But crossing this arrondissement near the Eiffel Tower area, it can be seen that a huge number of garbage bags are still piled on the sidewalks and waiting for their turn to be retrieved.

Local authorities allocate only 1% of the total cost of the public waste management service (Al Jazeera Net)

Marginalized areas

The mayor of the 17th arrondissement, Geoffrey Polar, revealed that the city of Paris has signed a contract with a private service provider to collect waste at night in certain areas affected by the strike, but it seems that some areas of the capital are still subject to blatant marginalization for reasons that may be related to tourist importance or perhaps societal class.

When you walk in the 17th arrondissement, for example, you will notice that it is divided into two different scenes: the streets near the Champs-Elysées, which are in the upscale areas, are free or almost free of garbage, and on the other side of the arrondissement, which is characterized by more popular neighborhoods, the smell of accumulated waste emanates for many meters.

Abdul Qadir (owner of a food shop) says, "I usually transfer the store's waste to a designated area, but the garbage trucks have not passed through here for two weeks to recover the garbage of the residents of the building, which affects my work directly, as some customers prefer to buy products from other places," he told Al Jazeera Net.

Paradoxically, the Paris district, dubbed the "Arab Quarter" because it has a large Arab community, is one of the capital's marginalized areas with a high rate of unemployment, has become almost empty of garbage bags simply because it falls within the privately run districts.

The city of Paris signed a contract with a private service provider to collect waste at night (Al Jazeera Net)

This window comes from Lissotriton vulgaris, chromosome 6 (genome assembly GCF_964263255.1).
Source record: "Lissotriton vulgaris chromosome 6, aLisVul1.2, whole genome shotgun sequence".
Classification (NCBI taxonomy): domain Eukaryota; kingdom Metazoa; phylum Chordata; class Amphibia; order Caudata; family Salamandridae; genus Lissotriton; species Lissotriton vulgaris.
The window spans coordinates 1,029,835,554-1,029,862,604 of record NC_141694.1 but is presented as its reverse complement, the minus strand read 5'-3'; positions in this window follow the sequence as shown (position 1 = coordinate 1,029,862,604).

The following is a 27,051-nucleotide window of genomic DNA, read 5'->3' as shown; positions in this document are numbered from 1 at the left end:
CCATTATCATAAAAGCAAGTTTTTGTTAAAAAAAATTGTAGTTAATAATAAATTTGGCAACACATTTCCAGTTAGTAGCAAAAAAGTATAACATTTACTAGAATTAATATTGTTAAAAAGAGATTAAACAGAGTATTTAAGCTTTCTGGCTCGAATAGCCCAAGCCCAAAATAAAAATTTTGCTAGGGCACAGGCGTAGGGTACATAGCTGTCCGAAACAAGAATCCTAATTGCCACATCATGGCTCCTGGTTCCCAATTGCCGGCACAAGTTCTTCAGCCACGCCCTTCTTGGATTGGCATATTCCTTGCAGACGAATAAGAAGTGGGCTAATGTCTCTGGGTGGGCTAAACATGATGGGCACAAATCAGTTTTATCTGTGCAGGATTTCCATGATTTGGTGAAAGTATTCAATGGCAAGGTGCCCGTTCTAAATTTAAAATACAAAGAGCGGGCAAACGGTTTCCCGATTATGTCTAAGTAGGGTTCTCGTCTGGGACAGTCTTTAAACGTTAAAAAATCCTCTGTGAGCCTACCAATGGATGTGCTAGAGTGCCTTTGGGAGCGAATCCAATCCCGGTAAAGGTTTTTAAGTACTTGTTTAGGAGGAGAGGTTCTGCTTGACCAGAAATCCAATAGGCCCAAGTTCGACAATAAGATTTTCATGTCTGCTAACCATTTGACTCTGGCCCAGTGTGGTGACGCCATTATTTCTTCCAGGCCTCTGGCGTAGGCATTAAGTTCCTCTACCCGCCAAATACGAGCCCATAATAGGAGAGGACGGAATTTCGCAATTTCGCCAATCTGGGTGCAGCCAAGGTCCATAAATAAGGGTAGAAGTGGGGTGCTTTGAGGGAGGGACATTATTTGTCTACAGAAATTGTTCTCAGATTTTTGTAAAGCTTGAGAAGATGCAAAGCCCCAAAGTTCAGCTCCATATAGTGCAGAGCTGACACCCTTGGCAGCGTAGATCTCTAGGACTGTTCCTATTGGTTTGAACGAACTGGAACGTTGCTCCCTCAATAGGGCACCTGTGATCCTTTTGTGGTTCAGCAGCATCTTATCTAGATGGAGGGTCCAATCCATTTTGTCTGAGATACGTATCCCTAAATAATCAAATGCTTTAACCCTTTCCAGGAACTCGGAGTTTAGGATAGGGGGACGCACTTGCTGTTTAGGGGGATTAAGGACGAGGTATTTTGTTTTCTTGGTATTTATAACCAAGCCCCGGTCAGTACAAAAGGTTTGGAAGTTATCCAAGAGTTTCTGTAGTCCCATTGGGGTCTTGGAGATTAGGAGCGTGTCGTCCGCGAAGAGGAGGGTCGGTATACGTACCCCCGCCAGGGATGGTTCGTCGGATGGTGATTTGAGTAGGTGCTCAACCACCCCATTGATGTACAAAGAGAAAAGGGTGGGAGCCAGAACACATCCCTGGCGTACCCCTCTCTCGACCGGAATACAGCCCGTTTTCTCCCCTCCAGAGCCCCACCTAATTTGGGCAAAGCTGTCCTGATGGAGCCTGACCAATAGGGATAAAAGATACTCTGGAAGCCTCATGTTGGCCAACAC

Health repercussions

In a related context, the mayor of the 6th arrondissement, Jean-Pierre Leacock, warned Paris Mayor Anne Hidalgo in a letter last Friday of the "health risks" associated with not collecting and treating the accumulated waste.

But the president of the Union of Doctors in France, Dr. Jean-Paul Hamon, stressed that there are no serious health consequences due to waste, especially since the weather is cold or moderate, noting that there is "an exaggeration of the situation, which is unnecessary."

Speaking to Al Jazeera Net, Hamon added that some expressed fear of the spread of rats and the transmission of diseases, "which is an unthinkable possibility and does not represent any risk to health because mice will not attack passers-by in the street," as he put it.

But the Academy of Medicine has warned since last summer about the danger that these rodents pose to human health in general.

France is on average in European countries in terms of waste production, with each Frenchman producing approximately 6 tons of household waste annually.

A number of other doctors have stated – via French media – that organic waste can produce toxic gases, such as sulfur, lead and carbon dioxide, because it begins to decompose after several days. The spread of bacteria in the air is also easy through the air in case of strong winds, high temperature or humidity.

For his part, the president of the Union of Doctors in France explained that the only danger at the moment lies in the burning of waste during demonstrations, noting that "unpleasant odors are not worrying because garbage is mainly made up of household waste and plastics and does not contain toxic substances."

"I think if the government is not able to properly address the situation, it may have to call on the army to intervene as it always does," he said.